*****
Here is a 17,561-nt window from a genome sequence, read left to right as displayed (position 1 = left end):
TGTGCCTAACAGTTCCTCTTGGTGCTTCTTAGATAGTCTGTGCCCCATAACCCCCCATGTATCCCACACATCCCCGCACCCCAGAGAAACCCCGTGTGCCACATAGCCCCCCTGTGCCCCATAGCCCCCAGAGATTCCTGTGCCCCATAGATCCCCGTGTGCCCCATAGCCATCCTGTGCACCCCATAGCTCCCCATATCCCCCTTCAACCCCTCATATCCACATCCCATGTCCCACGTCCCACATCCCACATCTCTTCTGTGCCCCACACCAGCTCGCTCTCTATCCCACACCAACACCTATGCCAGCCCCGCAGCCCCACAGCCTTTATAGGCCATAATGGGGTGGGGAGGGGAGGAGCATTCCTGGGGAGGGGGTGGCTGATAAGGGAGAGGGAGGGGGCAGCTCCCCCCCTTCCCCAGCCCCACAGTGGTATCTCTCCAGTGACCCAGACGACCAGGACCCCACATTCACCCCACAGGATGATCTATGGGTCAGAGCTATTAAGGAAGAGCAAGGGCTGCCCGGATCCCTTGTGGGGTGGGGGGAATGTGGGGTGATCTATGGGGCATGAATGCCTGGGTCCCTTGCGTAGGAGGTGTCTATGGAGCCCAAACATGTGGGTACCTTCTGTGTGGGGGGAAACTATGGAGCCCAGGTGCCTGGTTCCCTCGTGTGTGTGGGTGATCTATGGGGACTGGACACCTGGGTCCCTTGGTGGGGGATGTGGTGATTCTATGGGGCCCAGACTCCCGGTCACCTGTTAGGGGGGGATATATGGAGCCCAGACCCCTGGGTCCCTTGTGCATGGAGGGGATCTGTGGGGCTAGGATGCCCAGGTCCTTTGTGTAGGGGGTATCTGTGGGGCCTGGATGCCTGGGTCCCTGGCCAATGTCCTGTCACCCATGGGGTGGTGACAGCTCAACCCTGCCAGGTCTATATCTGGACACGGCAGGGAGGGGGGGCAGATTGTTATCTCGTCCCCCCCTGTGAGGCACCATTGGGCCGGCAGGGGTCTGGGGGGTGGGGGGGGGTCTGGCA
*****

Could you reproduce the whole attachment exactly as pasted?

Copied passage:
Here is a 17,561-nt window from a genome sequence, read left to right as displayed (position 1 = left end):
TGTGCCTAACAGTTCCTCTTGGTGCTTCTTAGATAGTCTGTGCCCCATAACCCCCCATGTATCCCACACATCCCCGCACCCCAGAGAAACCCCGTGTGCCACATAGCCCCCCTGTGCCCCATAGCCCCCAGAGATTCCTGTGCCCCATAGATCCCCGTGTGCCCCATAGCCATCCTGTGCACCCCATAGCTCCCCATATCCCCCTTCAACCCCTCATATCCACATCCCATGTCCCACGTCCCACATCCCACATCTCTTCTGTGCCCCACACCAGCTCGCTCTCTATCCCACACCAACACCTATGCCAGCCCCGCAGCCCCACAGCCTTTATAGGCCATAATGGGGTGGGGAGGGGAGGAGCATTCCTGGGGAGGGGGTGGCTGATAAGGGAGAGGGAGGGGGCAGCTCCCCCCCTTCCCCAGCCCCACAGTGGTATCTCTCCAGTGACCCAGACGACCAGGACCCCACATTCACCCCACAGGATGATCTATGGGTCAGAGCTATTAAGGAAGAGCAAGGGCTGCCCGGATCCCTTGTGGGGTGGGGGGAATGTGGGGTGATCTATGGGGCATGAATGCCTGGGTCCCTTGCGTAGGAGGTGTCTATGGAGCCCAAACATGTGGGTACCTTCTGTGTGGGGGGAAACTATGGAGCCCAGGTGCCTGGTTCCCTCGTGTGTGTGGGTGATCTATGGGGACTGGACACCTGGGTCCCTTGGTGGGGGATGTGGTGATTCTATGGGGCCCAGACTCCCGGTCACCTGTTAGGGGGGGATATATGGAGCCCAGACCCCTGGGTCCCTTGTGCATGGAGGGGATCTGTGGGGCTAGGATGCCCAGGTCCTTTGTGTAGGGGGTATCTGTGGGGCCTGGATGCCTGGGTCCCTGGCCAATGTCCTGTCACCCATGGGGTGGTGACAGCTCAACCCTGCCAGGTCTATATCTGGACACGGCAGGGAGGGGGGGCAGATTGTTATCTCGTCCCCCCCTGTGAGGCACCATTGGGCCGGCAGGGGTCTGGGGGGTGGGGGGGGGTCTGGCA